James Webb Space Telescope Successfully Deploys Secondary Mirror – “Another Banner Day for JWST!”

Webb Space Telescope Secondary Mirror Deployment

Webb Space Telescope Secondary Mirror deployment. Credit: NASA’s Goddard Space Flight Center Conceptual Image Lab

Webb successfully deployed its secondary mirror support structure today, a key step in its mission. This precise operation involved extending a complex structure to focus light into the telescope’s instruments, now ready for the next stage of deploying a heat management system.

Today, Webb teams successfully deployed the observatory’s secondary mirror support structure. When light from the distant universe hits Webb’s iconic 18 gold primary mirrors, it will reflect off and hit the smaller, 2.4-foot (.74-meter) secondary mirror, which will direct the light into its instruments. The secondary mirror is supported by three lightweight deployable struts that are each almost 25 feet long and are designed to withstand the space environment. Specialized heating systems were used to warm up the joints and motors needed for seamless operation.

“Another banner day for JWST,” said Bill Ochs, Webb project manager at NASA’s Goddard Space Flight Center, as he congratulated the secondary mirror deployment team at the Mission Operations Center in Baltimore. “This is unbelievable…We’re about 600,000 miles from Earth, and we actually have a telescope.”

The deployment process began at approximately 9:52 a.m. EST, and the secondary mirror finished moving into its extended position at about 11:28 a.m. EST. The secondary mirror support structure was then latched at about 11:51 a.m. EST. At approximately 12:23 p.m. EST, engineers confirmed that the structure was fully secured and locked into place and the deployment was complete.

“The world’s most sophisticated tripod has deployed,” said Lee Feinberg, optical telescope element manager for Webb at Goddard. “That’s really the way one can think of it. Webb’s secondary mirror had to deploy in microgravity, and in extremely cold temperatures, and it ultimately had to work the first time without error. It also had to deploy, position, and lock itself into place to a tolerance of about one and a half millimeters, and then it has to stay extremely stable while the telescope points to different places in the sky – and that’s all for a secondary mirror support structure that is over 7 meters in length.”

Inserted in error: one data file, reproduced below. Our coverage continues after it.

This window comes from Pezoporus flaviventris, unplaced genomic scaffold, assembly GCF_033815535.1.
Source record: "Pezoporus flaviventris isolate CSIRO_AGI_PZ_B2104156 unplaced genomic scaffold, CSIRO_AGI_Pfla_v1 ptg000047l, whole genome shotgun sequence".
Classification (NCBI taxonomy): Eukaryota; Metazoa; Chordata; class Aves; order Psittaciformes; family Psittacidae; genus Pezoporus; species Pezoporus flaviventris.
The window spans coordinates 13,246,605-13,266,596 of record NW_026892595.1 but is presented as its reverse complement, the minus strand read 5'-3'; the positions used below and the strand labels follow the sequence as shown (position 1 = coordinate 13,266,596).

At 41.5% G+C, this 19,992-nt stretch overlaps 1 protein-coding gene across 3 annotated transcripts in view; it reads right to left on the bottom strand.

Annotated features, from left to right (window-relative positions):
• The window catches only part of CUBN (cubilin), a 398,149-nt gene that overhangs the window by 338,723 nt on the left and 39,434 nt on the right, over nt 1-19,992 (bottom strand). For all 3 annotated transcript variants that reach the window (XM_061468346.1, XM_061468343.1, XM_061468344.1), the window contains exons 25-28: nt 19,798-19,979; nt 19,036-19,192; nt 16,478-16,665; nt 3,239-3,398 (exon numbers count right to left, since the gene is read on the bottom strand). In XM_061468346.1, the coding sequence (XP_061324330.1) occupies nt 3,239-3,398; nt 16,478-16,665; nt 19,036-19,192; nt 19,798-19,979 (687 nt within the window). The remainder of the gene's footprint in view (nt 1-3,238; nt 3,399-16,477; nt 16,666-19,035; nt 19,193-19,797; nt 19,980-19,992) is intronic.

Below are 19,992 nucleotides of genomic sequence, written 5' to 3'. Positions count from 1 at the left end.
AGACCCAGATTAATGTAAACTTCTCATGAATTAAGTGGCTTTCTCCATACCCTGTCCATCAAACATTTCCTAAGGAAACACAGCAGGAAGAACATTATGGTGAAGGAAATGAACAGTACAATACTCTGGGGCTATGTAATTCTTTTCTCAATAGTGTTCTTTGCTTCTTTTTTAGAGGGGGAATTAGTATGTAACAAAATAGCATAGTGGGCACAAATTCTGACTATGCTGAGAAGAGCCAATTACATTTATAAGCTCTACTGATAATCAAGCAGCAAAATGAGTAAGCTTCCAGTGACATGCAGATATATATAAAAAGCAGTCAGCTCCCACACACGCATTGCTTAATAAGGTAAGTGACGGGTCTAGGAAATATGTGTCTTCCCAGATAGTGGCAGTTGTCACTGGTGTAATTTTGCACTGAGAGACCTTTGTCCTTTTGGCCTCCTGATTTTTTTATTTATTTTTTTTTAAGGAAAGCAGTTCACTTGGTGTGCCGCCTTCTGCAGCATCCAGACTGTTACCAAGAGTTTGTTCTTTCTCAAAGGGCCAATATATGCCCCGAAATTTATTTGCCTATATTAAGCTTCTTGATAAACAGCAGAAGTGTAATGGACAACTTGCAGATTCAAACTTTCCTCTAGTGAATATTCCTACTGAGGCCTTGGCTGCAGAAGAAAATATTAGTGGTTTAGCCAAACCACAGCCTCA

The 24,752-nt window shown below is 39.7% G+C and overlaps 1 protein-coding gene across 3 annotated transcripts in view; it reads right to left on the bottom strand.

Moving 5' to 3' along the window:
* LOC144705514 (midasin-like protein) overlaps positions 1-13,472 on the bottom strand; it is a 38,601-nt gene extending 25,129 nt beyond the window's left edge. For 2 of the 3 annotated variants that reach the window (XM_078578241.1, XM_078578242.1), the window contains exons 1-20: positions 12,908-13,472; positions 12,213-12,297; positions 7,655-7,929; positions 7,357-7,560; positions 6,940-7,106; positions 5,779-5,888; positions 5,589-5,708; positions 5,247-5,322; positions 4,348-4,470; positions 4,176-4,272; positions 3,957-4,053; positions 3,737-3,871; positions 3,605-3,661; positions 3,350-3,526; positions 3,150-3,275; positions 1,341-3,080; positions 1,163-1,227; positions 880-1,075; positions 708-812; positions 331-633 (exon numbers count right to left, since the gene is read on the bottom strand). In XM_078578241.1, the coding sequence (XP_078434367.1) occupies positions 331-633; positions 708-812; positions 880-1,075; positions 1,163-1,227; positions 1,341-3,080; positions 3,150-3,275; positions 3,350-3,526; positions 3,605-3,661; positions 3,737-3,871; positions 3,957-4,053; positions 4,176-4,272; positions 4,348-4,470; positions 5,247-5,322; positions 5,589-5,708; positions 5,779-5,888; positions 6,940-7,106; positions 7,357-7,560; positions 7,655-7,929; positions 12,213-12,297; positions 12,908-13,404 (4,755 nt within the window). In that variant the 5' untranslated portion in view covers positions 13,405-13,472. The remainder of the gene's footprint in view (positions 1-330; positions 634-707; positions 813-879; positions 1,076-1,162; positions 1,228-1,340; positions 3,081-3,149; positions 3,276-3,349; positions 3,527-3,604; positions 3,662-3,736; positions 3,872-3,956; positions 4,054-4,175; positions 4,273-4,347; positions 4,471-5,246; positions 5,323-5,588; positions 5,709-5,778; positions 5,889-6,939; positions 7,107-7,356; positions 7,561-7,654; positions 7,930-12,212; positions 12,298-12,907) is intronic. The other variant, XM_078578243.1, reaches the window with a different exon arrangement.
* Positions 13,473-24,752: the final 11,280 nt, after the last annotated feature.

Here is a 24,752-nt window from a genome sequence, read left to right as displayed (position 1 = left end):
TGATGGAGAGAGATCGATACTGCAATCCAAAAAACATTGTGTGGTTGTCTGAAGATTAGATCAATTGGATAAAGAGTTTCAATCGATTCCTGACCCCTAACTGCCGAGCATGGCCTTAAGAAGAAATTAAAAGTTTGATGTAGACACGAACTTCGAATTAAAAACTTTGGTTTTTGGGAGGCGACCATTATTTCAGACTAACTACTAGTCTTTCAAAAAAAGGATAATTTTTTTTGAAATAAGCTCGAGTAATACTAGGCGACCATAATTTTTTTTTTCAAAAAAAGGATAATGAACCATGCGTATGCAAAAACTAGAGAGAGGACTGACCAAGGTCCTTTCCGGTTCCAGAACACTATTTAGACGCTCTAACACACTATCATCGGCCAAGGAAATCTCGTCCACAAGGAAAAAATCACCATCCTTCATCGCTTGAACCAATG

Next Webb will deploy an important radiator system known as the aft deployable instrument radiator (ADIR), which helps shed heat away from its instruments and mirrors. Learn more about Webb’s deployment timeline online.

3 Comments on "James Webb Space Telescope Successfully Deploys Secondary Mirror – “Another Banner Day for JWST!”"

  1. I sure hope someone remembered to take the lens cap off.

  2. So far so good, better than expected, so well done, fingers crossed no real hitched . What marvels await us.

  3. No one had planned for refueling Webb’s thrusters (maybe, through a drone!… and having it’s̲ own on-board thrusters!) to extend the Webb’s said 10-year life-span?… it almost seems like a deliberate excuse to expend another 10 billion+ dollars to send up a, “JWST 2/ Webb 2”– and based upon a simple matter of refueling thrusters!

    Surely, Editor, there must be a way to refuel every thruster that the JWST possesses!… and, there is more than sufficient time to ensure that the refueling technoma can reach the JWST/ Webb before it exhausts it’s̲ respective thrusters’ fuel supplies!

    Editor!… does it seem plausible to you that none of the engineers for the participating three Space Agencies thought to examine this contingency, and that they have no schematics that/ which state the case for the pros and cons for the refueling of the JWST’s/ Webb’s thrusters? I would find that hard to believe!

    Editor!… we need independent scientific verification of our ability to refuel the JWST’s thrusters!… and, in addition, to establishing whether schematics exist in this regard! Not having schematics would be troubling!… and not having an engineering solution would be curious! And as I’ve pointed out, getting such a solution to the JWST/ Webb isn’t a problem… and within the time-frame deemed vital for the successful continuation of the JWST’s mission!

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